Does president Trump’s use of Twitter affect financial markets? The president frequently mentions companies in his tweets and, as such, tries to gain leverage over their behavior. In an open access study in PLOS ONE, Heleen Brans and Bert Scholtens (University of Groningen) analyze the effect of president Trump’s Twitter messages that specifically mention a company name on its stock market returns. They investigate a period of two years in which the president tweeted about one hundred times with the explicit mention of a company name.
The authors study how investors in the US stock market respond to such tweets by investigating the abnormal stock market return of the company associated with these tweets, while accounting for risk and the market trend. They also investigate whether the sentiment of the tweets matters. To this extent, they rely on SentiStrength, which extracts sentiment strength from informal text. Accounting for sentiment is a novel feature in this type of financial market analysis.
The authors conclude that on the day of the president’s tweet about a company and on the first day thereafter, there is no statistically significant effect on the stock market value of the mentioned company. As such, it seems the president does not move the stock market with his tweets in a statistically significant way and the tweets are not economically meaningful. These results confirm those from some other studies, which used a much smaller sample. However, they contrast with a study based on a sample of fifteen tweets between the presidential elections and the swearing in of president Trump.
However, when they account for sentiment of the tweet, Brans and Scholtens find that tweets from the president that reveal strong negative sentiment are followed by reduced market value of the company mentioned. The president’s supportive tweets do not render a significant effect. This finding of asymmetry aligns with other studies in finance.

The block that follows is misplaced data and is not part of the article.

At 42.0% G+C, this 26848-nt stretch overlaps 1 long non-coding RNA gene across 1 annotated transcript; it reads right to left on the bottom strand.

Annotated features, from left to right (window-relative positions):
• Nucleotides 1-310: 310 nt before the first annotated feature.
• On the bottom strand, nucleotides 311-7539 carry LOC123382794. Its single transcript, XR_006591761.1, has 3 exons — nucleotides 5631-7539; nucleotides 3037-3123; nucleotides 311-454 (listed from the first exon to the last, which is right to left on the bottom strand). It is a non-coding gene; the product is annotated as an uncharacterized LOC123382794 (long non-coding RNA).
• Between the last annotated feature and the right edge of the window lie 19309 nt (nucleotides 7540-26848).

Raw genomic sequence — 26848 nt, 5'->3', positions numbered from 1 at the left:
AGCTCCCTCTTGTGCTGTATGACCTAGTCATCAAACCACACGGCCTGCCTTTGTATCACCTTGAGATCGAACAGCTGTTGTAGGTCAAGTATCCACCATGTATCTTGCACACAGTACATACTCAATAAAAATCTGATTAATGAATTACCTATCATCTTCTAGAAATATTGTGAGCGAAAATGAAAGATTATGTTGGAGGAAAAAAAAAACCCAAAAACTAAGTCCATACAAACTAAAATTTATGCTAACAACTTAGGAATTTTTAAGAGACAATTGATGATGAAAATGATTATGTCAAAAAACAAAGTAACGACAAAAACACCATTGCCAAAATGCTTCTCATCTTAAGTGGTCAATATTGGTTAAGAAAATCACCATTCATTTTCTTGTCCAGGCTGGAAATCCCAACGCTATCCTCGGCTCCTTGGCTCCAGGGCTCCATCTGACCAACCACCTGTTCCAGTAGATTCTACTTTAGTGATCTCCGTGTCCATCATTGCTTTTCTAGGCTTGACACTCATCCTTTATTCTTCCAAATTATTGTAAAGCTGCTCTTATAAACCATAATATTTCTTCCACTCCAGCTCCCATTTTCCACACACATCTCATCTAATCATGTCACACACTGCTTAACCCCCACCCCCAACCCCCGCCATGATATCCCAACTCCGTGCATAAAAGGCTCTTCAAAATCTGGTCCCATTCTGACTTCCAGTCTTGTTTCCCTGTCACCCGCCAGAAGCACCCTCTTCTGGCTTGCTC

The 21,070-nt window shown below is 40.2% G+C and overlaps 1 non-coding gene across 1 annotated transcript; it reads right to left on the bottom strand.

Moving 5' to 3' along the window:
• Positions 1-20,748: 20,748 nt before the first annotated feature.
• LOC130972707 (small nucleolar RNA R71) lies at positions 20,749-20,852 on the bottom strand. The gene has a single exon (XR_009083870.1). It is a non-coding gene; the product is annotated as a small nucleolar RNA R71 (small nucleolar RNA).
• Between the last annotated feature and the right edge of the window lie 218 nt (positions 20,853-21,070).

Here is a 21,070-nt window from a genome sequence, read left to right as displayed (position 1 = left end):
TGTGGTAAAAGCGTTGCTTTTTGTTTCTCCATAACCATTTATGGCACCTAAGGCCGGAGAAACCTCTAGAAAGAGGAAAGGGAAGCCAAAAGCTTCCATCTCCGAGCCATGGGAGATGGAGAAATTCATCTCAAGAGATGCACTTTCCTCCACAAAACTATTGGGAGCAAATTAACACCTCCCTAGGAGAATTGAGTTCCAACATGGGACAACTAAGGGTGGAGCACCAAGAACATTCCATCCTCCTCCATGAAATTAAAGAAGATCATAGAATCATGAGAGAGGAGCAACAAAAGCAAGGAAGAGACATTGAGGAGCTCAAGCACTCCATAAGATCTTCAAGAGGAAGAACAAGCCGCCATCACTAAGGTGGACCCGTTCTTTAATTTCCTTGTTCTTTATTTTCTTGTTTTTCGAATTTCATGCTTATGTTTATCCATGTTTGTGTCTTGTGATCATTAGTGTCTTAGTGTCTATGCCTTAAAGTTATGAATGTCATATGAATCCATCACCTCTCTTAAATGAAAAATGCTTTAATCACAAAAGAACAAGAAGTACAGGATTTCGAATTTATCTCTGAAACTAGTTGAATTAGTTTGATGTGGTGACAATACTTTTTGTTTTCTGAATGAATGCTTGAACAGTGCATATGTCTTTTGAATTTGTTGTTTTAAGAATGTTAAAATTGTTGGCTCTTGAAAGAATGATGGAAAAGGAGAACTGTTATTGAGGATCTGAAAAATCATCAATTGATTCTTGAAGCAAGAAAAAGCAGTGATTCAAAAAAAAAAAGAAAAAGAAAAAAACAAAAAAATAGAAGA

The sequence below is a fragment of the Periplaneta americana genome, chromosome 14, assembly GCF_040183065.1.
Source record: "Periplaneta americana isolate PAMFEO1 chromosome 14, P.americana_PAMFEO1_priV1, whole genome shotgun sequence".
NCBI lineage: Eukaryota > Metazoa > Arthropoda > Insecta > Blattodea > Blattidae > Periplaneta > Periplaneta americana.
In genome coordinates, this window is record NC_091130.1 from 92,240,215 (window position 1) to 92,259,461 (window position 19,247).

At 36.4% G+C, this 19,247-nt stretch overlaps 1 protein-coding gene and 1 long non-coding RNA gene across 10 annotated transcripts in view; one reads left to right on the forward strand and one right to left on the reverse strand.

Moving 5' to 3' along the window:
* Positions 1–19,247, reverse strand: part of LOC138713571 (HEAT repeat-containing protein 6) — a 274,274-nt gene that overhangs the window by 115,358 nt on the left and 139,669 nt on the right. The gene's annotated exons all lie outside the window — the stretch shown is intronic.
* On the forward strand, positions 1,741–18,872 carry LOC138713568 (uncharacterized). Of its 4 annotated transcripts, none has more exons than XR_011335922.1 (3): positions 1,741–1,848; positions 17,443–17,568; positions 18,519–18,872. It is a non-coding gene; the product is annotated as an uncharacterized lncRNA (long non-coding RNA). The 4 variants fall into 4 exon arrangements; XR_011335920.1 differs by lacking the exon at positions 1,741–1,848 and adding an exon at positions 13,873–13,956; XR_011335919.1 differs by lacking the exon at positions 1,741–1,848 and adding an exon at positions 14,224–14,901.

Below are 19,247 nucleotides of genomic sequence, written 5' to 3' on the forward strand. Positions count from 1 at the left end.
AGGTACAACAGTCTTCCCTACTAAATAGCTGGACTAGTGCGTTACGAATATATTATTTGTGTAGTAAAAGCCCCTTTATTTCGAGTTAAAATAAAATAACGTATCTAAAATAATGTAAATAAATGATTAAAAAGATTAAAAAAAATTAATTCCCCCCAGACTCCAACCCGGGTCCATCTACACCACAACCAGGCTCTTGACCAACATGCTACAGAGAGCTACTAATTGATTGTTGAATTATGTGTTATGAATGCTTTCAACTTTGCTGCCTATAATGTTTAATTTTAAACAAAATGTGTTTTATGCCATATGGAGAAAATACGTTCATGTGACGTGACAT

These results show that president Trump’s tweets about companies can have a negative impact on their market value when the tweets reveal strong negative sentiment. The firms themselves usually are not in a position to respond.
The methodology used does not allow the authors to conclude about the exact mechanism behind the findings and can only be used to investigate short-term effects.
Professor of Economics Sjoerd Beugelsdijk regularly asks himself how to deal with increasing polarization in the Netherlands. He is not very optimistic, given the ‘toxic cocktail’ of underlying causes. He wrote about this subject in his book De...
Different from previous years but still surprising, fun, healthy, and for the whole family: join Groningen’s take on this year’s national weekend of science, organized by the University of Groningen (UG) and Hanze University of Applied Sciences...
From Zwarte Piet (‘Black Pete’) to the coronavirus, from immigration to education, and from farmers and nitrogen to the housing market: the Netherlands is increasingly becoming polarized. In every debate, the standpoints seem to be growing further...
The UG website uses functional and anonymous analytics cookies. Please answer the question of whether or not you want to accept other cookies (such as tracking cookies).
If no choice is made, only basic cookies will be stored. More information